African American readings of Paul : reception, resistance, and transformation / Lisa M. Bowens.Material type: TextPublisher: Grand Rapids, Michigan : William B. Eerdmans Publishing Company, ©2020Description: xix, 335 pages ; 24 cmContent type:
- 227/.0608996073 23
- BV4208.U6 B69 2020
|Item type||Current library||Call number||Copy number||Status||Date due||Barcode|
|Print book for loan||Krauth Memorial Branch Philadelphia General Collection||BV4208.U5 B69 2020||1||Available||31794003190155|
|Print book for loan||Lineberger Memorial Library Southern Circulating Collection (Main & Upper Levels)||BV4208.U6 B69 2020||Available||35898001745112|
|Print book for loan||Wentz Memorial Branch Gettysburg General Collection (Lower Level)||BV4208.U6 B69 2020||Available||31826003500544|
Includes bibliographical references and index.
Foreword / by Emerson B. Powery -- Introduction: African American Pauline hermeneutics -- Early petitions for freedom and liberty that cite Paul -- Jupiter Hammon (1711-[1790-1806?]: the first published African American poet -- Lemuel Haynes (1753-1833): the first ordained Black American -- John Jea (1773-1817[?]): the African preacher and miracle of literacy -- Jarena Lee (1783-1850[?]): one of the first Black women preachers in the African Methodist Episcopal Church -- Zilpha Elaw (1790[?]-?): renowned early Black woman preacher -- David Walker (1785/1796-1830): famous abolitionist -- Using Paul to resist, protest, and be subversive -- The Fugitive Slave Act and the letter to Philemon -- Maria Stewart (1803-1879): first female public lecturer on political themes -- James Pennington (1807-1870: the fugitive blacksmith -- Daniel Payne (1811-1893): America's first African American college president -- Julia Foote (1832-1900): ordained female deacon -- Harriet Jacobs (1813-1897): first enslaved African American woman to write an autobiography -- Using Paul to challenge the status quo -- Reverdy Ransom (1861-1959): "inspirer of men and movements" -- William J. Seymour (1870-1922): bringer of hope -- Charles Harrison Mason (1864-1961): founder of largest pentecostal denomination in the United States -- Ida B. Robinson (1891-1946): denominational founder -- Howard Thurman (1899-1981): twentieth-century pastor, activist, mystic, and theologian -- Albert Cleage Jr. (1911-2000): advocate and activist for the black nation -- Martin Luther King Jr. (1929-1968): theologian of resistance -- Pauline hermeneutics in twentieth-century black discourse -- Conversion -- Story of Morte -- Story of Charlie -- I saw Jesus -- Traveling to the Third Heaven -- Meeting God in the blackberry patch -- Pauline language permeates the conversion narratives of the enslaved -- Paul as a figure of liberation and equality, and of shared experience -- Paul and the hermeneutic of trust -- Cosmological Paul and "canonical" Paul -- Paul and the Spirit -- Body language: a Pauline body hermeneutic -- (The) text matters: "findin' out different" -- Where do we go from here? -- Afterword / by Beverly Roberts Gaventa.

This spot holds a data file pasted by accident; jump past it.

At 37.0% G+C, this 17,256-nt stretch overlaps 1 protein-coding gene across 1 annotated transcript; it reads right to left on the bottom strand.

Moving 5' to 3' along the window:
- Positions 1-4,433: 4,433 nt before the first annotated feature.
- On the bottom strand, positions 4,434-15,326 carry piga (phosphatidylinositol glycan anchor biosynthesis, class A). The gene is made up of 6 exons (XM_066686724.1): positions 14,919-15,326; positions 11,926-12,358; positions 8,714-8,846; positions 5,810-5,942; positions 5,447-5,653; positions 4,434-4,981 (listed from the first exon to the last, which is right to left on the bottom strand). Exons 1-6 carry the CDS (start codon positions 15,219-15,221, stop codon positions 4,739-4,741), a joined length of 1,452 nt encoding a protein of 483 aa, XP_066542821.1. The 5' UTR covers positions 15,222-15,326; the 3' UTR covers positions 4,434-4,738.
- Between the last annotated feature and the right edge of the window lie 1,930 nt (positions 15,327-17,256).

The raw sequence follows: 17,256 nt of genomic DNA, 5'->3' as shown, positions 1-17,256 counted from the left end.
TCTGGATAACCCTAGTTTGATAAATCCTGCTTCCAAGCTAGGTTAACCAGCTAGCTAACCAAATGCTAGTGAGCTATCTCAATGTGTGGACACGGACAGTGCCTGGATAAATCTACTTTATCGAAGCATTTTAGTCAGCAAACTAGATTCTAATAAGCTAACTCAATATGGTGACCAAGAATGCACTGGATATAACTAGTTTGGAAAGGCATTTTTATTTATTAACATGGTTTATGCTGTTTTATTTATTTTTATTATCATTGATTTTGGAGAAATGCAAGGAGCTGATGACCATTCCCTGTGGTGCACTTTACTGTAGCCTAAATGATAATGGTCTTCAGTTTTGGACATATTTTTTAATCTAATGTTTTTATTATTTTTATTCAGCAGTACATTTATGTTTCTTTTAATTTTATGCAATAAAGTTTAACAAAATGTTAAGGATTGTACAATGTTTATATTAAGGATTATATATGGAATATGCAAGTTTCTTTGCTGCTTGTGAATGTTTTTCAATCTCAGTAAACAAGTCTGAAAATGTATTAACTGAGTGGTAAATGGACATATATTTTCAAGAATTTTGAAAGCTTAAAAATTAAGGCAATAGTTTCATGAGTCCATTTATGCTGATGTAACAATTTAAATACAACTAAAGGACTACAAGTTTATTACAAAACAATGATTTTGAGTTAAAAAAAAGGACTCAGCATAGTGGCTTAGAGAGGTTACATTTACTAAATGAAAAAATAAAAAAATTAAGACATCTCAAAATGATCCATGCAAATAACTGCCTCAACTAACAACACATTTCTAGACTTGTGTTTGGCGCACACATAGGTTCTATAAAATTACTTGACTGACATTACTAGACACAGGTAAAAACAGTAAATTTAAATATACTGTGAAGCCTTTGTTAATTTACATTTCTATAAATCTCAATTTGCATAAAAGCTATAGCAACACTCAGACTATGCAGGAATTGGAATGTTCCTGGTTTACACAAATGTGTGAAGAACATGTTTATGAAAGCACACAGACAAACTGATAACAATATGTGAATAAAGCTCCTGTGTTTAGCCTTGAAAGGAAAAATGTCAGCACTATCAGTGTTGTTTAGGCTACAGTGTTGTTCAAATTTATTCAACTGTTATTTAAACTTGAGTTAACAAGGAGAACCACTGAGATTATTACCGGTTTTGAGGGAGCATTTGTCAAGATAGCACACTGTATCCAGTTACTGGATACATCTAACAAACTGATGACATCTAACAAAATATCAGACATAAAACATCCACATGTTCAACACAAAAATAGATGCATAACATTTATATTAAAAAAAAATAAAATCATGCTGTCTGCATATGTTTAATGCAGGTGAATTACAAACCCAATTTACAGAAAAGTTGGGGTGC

"The letters of Paul--especially the verse in Ephesians directing slaves to obey their masters--played an enormous role in promoting slavery and justifying it as a Christian practice. Yet despite this reality African Americans throughout history still utilized Paul extensively in their own work to protest and resist oppression, responding to his theology and teachings in numerous--often starkly divergent and liberative--ways. In the first book of its kind, Lisa Bowens takes a historical, theological, and biblical approach to explore interpretations of Paul within African American communities over the past few centuries. She surveys a wealth of primary sources from the early 1700s to the mid-twentieth century, including sermons, conversion stories, slave petitions, and autobiographies of ex-slaves, many of which introduce readers to previously unknown names in the history of New Testament interpretation. Along with their hermeneutical value, these texts also provide fresh documentation of Black religious life through wide swaths of American history. African American Readings of Paul promises to change the landscape of Pauline studies and fill an important gap in the rising field of reception history.-- Provided by publisher.